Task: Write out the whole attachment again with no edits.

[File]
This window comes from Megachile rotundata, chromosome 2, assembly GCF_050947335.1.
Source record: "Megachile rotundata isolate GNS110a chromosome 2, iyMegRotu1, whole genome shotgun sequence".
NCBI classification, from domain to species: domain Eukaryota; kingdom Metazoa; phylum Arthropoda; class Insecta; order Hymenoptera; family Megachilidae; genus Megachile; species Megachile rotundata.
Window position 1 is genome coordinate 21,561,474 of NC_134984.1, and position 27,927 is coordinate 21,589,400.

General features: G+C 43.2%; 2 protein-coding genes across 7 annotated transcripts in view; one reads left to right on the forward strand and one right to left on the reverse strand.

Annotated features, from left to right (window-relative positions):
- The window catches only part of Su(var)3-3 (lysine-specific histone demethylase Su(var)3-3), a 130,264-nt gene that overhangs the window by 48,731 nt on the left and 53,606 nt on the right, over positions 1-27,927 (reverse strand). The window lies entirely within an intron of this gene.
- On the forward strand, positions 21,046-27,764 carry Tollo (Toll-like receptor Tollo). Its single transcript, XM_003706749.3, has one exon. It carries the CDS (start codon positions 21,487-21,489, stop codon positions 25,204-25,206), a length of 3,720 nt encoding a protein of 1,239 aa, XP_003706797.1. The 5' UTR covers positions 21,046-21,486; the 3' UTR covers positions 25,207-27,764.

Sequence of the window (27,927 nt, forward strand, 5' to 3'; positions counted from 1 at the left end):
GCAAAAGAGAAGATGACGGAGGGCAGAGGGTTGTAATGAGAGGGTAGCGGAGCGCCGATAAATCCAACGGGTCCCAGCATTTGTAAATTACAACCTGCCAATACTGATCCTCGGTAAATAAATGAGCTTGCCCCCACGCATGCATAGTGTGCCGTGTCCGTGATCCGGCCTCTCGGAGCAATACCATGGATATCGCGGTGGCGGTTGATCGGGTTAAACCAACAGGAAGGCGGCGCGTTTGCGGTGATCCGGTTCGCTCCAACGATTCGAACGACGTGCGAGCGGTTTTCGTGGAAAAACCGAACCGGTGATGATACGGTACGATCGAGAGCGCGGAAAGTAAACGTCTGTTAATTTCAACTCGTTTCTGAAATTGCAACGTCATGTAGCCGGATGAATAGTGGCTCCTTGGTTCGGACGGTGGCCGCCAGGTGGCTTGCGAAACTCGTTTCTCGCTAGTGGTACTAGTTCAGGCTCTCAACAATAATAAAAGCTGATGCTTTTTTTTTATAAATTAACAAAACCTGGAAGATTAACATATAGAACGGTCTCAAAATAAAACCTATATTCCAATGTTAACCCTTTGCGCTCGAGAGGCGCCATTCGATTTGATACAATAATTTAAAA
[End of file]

This window comes from Megachile rotundata, chromosome 2, assembly GCF_050947335.1.
Source record: "Megachile rotundata isolate GNS110a chromosome 2, iyMegRotu1, whole genome shotgun sequence".
NCBI classification, from domain to species: domain Eukaryota; kingdom Metazoa; phylum Arthropoda; class Insecta; order Hymenoptera; family Megachilidae; genus Megachile; species Megachile rotundata.
Window position 1 is genome coordinate 21,561,474 of NC_134984.1, and position 27,927 is coordinate 21,589,400.

General features: G+C 43.2%; 2 protein-coding genes across 7 annotated transcripts in view; one reads left to right on the forward strand and one right to left on the reverse strand.

Annotated features, from left to right (window-relative positions):
- The window catches only part of Su(var)3-3 (lysine-specific histone demethylase Su(var)3-3), a 130,264-nt gene that overhangs the window by 48,731 nt on the left and 53,606 nt on the right, over positions 1-27,927 (reverse strand). The window lies entirely within an intron of this gene.
- On the forward strand, positions 21,046-27,764 carry Tollo (Toll-like receptor Tollo). Its single transcript, XM_003706749.3, has one exon. It carries the CDS (start codon positions 21,487-21,489, stop codon positions 25,204-25,206), a length of 3,720 nt encoding a protein of 1,239 aa, XP_003706797.1. The 5' UTR covers positions 21,046-21,486; the 3' UTR covers positions 25,207-27,764.

Sequence of the window (27,927 nt, forward strand, 5' to 3'; positions counted from 1 at the left end):
GCAAAAGAGAAGATGACGGAGGGCAGAGGGTTGTAATGAGAGGGTAGCGGAGCGCCGATAAATCCAACGGGTCCCAGCATTTGTAAATTACAACCTGCCAATACTGATCCTCGGTAAATAAATGAGCTTGCCCCCACGCATGCATAGTGTGCCGTGTCCGTGATCCGGCCTCTCGGAGCAATACCATGGATATCGCGGTGGCGGTTGATCGGGTTAAACCAACAGGAAGGCGGCGCGTTTGCGGTGATCCGGTTCGCTCCAACGATTCGAACGACGTGCGAGCGGTTTTCGTGGAAAAACCGAACCGGTGATGATACGGTACGATCGAGAGCGCGGAAAGTAAACGTCTGTTAATTTCAACTCGTTTCTGAAATTGCAACGTCATGTAGCCGGATGAATAGTGGCTCCTTGGTTCGGACGGTGGCCGCCAGGTGGCTTGCGAAACTCGTTTCTCGCTAGTGGTACTAGTTCAGGCTCTCAACAATAATAAAAGCTGATGCTTTTTTTTTATAAATTAACAAAACCTGGAAGATTAACATATAGAACGGTCTCAAAATAAAACCTATATTCCAATGTTAACCCTTTGCGCTCGAGAGGCGCCATTCGATTTGATACAATAATTTAAAA